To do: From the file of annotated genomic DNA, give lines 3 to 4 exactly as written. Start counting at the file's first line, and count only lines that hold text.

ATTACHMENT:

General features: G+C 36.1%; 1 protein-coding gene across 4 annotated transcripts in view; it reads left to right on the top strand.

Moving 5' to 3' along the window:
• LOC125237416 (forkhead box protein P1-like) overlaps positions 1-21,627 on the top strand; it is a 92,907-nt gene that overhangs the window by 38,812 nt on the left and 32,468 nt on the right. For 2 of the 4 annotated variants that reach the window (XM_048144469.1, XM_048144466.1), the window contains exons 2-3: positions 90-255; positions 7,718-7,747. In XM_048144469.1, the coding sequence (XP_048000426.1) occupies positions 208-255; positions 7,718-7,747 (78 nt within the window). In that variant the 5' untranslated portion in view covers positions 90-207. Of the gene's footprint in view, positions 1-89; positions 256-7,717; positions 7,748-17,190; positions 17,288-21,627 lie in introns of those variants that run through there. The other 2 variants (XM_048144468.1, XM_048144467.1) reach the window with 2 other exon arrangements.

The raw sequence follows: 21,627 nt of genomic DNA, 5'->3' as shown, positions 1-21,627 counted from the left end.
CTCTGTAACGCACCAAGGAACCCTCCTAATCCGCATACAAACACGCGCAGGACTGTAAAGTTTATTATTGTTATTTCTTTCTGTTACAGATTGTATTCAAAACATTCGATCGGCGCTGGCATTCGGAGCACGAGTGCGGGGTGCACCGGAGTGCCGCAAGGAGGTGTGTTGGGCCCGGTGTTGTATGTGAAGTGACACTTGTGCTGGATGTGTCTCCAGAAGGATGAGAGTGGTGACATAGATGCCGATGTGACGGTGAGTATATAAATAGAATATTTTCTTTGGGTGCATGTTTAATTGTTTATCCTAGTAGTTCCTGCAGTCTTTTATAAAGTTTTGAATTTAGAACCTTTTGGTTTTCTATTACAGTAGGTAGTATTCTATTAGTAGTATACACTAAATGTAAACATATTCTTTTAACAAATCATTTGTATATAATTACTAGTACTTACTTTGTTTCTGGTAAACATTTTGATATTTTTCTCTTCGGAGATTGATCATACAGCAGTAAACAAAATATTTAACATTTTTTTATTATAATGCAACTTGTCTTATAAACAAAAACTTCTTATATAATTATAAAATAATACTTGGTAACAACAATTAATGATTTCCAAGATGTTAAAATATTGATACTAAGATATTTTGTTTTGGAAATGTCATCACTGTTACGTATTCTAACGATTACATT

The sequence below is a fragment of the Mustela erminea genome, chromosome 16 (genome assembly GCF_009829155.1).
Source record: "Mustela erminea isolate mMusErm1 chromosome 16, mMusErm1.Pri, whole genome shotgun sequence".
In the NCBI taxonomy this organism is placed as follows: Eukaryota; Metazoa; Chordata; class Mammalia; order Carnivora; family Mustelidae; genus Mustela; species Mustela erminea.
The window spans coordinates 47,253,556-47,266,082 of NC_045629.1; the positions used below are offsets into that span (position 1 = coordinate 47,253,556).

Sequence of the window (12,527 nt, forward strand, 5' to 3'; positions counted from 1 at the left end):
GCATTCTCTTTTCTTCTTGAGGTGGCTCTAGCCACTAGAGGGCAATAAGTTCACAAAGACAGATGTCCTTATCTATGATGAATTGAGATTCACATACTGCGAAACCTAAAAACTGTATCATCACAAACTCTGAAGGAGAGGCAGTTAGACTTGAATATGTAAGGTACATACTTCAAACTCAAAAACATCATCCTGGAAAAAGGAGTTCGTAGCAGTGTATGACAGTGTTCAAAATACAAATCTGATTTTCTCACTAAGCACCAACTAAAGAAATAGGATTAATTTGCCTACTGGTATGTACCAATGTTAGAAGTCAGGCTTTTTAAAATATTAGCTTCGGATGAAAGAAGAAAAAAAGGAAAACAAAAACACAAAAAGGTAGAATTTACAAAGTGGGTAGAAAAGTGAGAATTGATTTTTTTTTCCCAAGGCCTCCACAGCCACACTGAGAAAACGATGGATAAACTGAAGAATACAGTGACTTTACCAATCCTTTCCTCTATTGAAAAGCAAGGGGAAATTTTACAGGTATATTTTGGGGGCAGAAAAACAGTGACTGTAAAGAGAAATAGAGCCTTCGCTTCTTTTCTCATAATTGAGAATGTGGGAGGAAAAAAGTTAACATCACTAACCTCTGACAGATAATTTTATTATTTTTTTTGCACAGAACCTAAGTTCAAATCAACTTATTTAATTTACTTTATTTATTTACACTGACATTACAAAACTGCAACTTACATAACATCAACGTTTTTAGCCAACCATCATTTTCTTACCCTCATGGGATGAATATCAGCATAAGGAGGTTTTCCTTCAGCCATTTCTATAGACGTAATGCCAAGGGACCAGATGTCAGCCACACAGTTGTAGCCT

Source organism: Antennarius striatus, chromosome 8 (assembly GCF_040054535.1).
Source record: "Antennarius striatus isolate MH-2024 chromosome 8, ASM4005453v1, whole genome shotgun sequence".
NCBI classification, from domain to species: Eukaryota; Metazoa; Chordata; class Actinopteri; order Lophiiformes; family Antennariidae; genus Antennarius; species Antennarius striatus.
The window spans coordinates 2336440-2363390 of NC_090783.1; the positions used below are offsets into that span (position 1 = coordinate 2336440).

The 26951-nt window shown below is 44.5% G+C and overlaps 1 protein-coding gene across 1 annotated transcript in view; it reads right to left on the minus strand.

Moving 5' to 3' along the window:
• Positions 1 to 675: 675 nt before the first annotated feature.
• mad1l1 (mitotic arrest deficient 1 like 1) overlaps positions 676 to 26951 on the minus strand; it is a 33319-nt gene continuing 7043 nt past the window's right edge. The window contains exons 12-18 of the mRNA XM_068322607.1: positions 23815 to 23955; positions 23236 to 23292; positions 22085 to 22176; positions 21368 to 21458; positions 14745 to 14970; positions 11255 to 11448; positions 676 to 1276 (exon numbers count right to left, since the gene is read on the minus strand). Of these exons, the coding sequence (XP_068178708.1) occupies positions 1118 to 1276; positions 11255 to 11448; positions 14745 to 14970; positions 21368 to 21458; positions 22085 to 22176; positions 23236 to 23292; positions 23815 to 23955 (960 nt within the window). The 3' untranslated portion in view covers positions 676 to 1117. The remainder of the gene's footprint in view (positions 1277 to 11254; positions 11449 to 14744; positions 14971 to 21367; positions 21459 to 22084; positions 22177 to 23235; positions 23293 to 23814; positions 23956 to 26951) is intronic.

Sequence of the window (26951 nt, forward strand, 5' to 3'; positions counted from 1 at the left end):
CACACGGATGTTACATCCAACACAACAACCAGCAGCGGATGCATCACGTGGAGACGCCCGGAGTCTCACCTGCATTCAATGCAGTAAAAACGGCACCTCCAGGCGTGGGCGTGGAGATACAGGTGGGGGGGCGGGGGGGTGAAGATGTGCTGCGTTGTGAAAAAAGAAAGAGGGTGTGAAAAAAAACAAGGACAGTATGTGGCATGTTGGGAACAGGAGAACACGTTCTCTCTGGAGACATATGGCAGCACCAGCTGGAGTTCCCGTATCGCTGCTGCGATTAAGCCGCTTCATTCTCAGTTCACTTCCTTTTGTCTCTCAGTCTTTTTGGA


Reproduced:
• LOC125237416 (forkhead box protein P1-like) overlaps positions 1-21,627 on the top strand; it is a 92,907-nt gene that overhangs the window by 38,812 nt on the left and 32,468 nt on the right. For 2 of the 4 annotated variants that reach the window (XM_048144469.1, XM_048144466.1), the window contains exons 2-3: positions 90-255; positions 7,718-7,747. In XM_048144469.1, the coding sequence (XP_048000426.1) occupies positions 208-255; positions 7,718-7,747 (78 nt within the window). In that variant the 5' untranslated portion in view covers positions 90-207. Of the gene's footprint in view, positions 1-89; positions 256-7,717; positions 7,748-17,190; positions 17,288-21,627 lie in introns of those variants that run through there. The other 2 variants (XM_048144468.1, XM_048144467.1) reach the window with 2 other exon arrangements.

The raw sequence follows: 21,627 nt of genomic DNA, 5'->3' as shown, positions 1-21,627 counted from the left end.